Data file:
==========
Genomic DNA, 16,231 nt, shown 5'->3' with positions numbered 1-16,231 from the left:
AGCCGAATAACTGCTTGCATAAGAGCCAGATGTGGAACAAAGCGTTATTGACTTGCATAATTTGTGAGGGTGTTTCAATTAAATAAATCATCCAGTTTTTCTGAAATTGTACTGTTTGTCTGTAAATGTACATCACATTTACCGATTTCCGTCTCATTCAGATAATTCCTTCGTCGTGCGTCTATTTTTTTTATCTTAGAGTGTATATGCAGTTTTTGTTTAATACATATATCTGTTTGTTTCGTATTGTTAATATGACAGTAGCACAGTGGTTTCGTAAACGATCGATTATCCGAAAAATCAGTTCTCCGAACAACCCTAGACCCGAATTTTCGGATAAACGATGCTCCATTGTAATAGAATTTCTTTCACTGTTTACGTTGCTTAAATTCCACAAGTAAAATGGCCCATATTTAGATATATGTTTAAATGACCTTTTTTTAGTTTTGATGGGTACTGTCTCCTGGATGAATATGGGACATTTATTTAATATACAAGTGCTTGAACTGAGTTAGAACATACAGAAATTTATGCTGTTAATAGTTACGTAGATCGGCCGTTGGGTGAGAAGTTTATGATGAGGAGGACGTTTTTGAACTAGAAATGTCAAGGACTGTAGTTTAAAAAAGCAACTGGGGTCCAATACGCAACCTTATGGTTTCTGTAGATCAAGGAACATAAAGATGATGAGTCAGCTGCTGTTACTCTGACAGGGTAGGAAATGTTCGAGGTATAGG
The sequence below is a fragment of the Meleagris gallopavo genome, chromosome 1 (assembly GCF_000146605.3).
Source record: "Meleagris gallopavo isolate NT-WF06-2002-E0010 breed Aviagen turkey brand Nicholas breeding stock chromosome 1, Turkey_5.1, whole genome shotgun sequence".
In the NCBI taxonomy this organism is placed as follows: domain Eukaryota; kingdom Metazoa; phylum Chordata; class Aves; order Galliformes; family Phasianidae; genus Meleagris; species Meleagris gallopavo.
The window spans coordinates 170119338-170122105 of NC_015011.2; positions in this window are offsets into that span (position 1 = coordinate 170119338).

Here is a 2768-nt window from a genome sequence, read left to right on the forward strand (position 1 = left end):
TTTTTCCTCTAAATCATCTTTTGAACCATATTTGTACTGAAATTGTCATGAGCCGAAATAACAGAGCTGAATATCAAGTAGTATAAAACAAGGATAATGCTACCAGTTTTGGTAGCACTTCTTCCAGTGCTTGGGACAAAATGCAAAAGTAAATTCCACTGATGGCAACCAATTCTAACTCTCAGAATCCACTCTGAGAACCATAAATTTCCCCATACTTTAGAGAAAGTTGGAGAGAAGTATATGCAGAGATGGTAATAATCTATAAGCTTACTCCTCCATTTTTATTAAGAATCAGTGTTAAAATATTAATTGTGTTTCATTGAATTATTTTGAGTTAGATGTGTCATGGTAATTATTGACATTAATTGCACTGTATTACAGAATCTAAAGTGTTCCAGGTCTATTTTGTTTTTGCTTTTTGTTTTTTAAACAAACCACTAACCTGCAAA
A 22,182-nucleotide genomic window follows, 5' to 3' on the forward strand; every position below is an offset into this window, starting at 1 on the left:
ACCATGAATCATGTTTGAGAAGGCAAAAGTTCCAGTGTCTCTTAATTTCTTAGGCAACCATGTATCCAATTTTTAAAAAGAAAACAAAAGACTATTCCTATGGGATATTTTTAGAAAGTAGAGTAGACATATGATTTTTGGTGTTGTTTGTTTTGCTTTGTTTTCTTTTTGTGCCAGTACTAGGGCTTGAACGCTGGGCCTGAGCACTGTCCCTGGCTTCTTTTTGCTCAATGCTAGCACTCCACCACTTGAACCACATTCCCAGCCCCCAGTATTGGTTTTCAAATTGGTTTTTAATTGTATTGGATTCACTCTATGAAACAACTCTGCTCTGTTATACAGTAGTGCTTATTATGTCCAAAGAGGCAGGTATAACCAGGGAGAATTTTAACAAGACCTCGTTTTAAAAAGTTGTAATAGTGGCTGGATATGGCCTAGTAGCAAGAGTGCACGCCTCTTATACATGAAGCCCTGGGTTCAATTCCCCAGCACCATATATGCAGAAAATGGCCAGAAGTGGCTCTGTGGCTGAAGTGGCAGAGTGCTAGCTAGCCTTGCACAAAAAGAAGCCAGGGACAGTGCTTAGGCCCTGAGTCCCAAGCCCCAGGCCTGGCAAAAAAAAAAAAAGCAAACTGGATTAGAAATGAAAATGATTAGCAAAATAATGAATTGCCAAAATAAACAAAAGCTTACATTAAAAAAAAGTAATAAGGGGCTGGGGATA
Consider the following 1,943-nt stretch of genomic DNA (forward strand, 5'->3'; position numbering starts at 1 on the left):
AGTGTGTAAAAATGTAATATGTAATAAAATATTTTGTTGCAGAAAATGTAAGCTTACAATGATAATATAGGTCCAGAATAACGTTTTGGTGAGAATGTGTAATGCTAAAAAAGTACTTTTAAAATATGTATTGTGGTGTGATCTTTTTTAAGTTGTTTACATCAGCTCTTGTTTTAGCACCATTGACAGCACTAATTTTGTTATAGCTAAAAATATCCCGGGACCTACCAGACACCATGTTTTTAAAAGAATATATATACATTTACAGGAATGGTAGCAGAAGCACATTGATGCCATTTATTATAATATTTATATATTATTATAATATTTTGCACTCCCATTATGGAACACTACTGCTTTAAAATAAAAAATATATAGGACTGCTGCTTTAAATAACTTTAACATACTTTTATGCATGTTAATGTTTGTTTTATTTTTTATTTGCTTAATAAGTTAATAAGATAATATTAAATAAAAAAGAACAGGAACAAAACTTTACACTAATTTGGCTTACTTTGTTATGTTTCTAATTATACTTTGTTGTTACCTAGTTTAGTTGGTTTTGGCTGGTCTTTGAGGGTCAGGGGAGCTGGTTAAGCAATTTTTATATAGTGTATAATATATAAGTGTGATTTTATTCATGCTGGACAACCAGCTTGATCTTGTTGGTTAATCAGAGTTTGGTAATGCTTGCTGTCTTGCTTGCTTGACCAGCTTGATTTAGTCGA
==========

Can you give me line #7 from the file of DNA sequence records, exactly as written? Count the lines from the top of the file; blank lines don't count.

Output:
Here is a 2768-nt window from a genome sequence, read left to right on the forward strand (position 1 = left end):